What You Should Know: Final consent guidance from Quebec’s privacy regulator

Nov 08, 2023
Privacy Standards

Last week, October 31, 2023, Quebec’s privacy regulator, the Commission d'access a l'information (“the CAI”), released its final guidelines on consent under Quebec’s new privacy law, Law 25. The guidelines aim to clarify certain criteria and outline best practices for obtaining valid consent under the law.

Earlier this year, the CMA was invited by the CAI to provide feedback on a draft version of the guidelines. See our submission here.

With the majority of Law 25 now in effect and new official guidelines to digest, let’s unpack some of the key components marketers should know about, as well as some of the differences between the draft and final guidelines.

The guidelines outline the criteria required for consent to be legal and valid. These criteria require consent to be:

  • Manifest
  • Free
  • Informed
  • Specific
  • Granular
  • Understandable
  • Temporary

Highlights of the guidelines

The guidelines break down each of the criteria and include some examples. A handful of these requirements are distinct to Quebec, and differ from what marketers were used to under the old law. For example, “granularity” under Law 25 requires consent to be requested for each purposes for which it’s sought. This means purposes can’t be bundled in your privacy policy. If a person is required to consent to several purposes simultaneously, their consent is not considered “free”.

Privacy policies and disclosures now look different under Law 25. The law requires a higher level of transparency, meaning more information must be shared with consumers upfront for consent to be valid. Organizations must provide notice of:

  • The purposes for which the personal information is being collected;
  • The means of collection;
  • The individual’s right to access and correct it;
  • The individual’s right to withdraw consent; and,
  • The names of any third parties with whom the information will be shared, or for whom the information is collected on behalf of, as well as notification of the possibility that the information may be shared outside of Quebec.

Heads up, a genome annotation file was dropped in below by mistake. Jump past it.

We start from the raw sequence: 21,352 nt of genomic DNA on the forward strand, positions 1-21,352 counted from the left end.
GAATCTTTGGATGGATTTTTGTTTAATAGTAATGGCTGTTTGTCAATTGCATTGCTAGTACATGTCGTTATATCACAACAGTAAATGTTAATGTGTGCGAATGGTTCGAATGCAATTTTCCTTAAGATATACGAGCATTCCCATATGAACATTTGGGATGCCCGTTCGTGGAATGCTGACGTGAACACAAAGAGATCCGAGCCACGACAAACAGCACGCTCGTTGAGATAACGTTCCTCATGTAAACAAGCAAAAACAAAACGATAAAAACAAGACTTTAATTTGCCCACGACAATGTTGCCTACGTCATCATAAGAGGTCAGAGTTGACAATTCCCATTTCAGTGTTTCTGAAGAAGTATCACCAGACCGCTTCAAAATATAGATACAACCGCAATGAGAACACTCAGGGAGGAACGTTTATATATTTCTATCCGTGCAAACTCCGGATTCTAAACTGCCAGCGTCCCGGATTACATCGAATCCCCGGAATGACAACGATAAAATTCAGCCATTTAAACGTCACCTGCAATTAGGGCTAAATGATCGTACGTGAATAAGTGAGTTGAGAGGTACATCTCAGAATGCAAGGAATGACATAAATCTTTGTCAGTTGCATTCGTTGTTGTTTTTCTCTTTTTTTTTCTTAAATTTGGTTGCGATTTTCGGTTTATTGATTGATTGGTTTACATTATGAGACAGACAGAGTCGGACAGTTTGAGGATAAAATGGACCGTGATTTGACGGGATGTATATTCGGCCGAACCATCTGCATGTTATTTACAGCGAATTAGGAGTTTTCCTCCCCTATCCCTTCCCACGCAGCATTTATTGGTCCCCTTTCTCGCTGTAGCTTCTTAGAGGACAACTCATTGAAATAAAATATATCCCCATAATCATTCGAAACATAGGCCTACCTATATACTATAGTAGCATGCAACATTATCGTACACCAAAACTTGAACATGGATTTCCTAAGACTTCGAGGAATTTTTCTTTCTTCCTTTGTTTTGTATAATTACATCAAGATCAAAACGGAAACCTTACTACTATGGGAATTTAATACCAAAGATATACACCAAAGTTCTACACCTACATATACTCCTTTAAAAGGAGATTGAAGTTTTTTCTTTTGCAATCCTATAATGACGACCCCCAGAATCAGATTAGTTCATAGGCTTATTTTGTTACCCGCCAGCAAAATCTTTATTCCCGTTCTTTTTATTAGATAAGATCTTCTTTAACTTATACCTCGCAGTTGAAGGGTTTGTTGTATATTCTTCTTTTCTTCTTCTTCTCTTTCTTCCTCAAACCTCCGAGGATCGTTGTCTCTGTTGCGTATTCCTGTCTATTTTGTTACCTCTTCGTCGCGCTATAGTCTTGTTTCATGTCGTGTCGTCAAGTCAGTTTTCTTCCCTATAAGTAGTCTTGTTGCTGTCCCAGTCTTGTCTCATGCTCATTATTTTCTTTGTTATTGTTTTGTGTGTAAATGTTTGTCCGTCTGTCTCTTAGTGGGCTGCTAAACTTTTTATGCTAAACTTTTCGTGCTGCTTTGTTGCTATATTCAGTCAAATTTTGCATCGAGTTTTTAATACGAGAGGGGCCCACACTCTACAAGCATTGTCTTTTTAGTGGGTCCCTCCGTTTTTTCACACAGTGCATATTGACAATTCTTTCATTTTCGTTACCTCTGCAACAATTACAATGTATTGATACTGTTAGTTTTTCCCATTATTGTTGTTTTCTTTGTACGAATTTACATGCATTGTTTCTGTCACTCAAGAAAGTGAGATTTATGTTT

The notice must be presented to consumers in clear and simple language. Additional notice is needed for any collection of personal information unrelated to the core functionality, such as for secondary uses or unexpected disclosures to third parties.

The CAI’s guidelines encourage organizations to pay particular attention to transparency on an ongoing basis. Organizations are encouraged to remind individuals about how their data is being used at appropriate intervals, and about their ability to opt out (in addition to posting this information in readily accessible ways, e.g. on a website).

Marketers should take note that the CAI has maintained its interpretation that express consent should be required when organizations collect personal information through technologies that identify, locate or profile individuals.

According to the CAI, these technologies, which include targeted advertising cookies and GPS or other location technologies, should all be deactivated by default. Additionally, detailed disclosures must be made to the intended audience, informing them at the time of collection of how the technologies will be used and how users can activate the tracking functions. 

Take, for example, a magazine website that offers personalized article recommendations based on readers’ interests, which are inferred by an AI algorithm. The use of cookies to collect personal information, in this instance, makes profiling possible. Therefore, under the CAI’s guidance, the magazine would be required to display an overlay window on the first visit to the site to provide visitors with the information required by law. It would then tell the visitor how to activate the deposit of cookies, given the guidance suggests it be deactivated by default.

Given the significant technical implications for organizations and additional consent fatigue risk for consumers that this interpretation requires, marketers are encouraged to consult with their compliance teams to ensure the best path forward for their organization.

CMA members can access an English version of the CAI’s new consent guidelines (electronically translated) here.

Comparison of the draft and final guidelines

After the CAI’s summer consultation, you may be wondering what exactly has changed between the draft and final guidelines. CMA members can access a chart highlighting the major differences between the draft and final versions here.

One favourable change found in the final guidelines will go a long way in helping to address consumer consent fatigue. The CAI’s suggestion (in the draft guidelines) that an organization should seek express consent whenever possible has been removed. This was a recommendation made by the CMA during the consultation. It is critical that organizations continue to have the operational choice of choosing to rely on implied consent for non-sensitive information and reasonably expected uses. Routinely requesting express consent when it is not needed negatively affects the customer experience, and could overwhelm and cause confusion for consumers, undermining the goal of effective privacy protection.

With the CAI guidelines now released, the CMA plans to release further practical guidance to help bring the law to life for marketers. In the meantime, marketers are encouraged to consult the CAI’s official guidance, which is being released on various topics in a staged approach, and consult actively with their compliance teams.

Have any questions you want answered? Drop us a line.

Authors:
Fiona Wilson | Director, Public Policy and Chief Privacy Officer | CMA
Marlize Van Sittert | Public Policy Specialist | CMA





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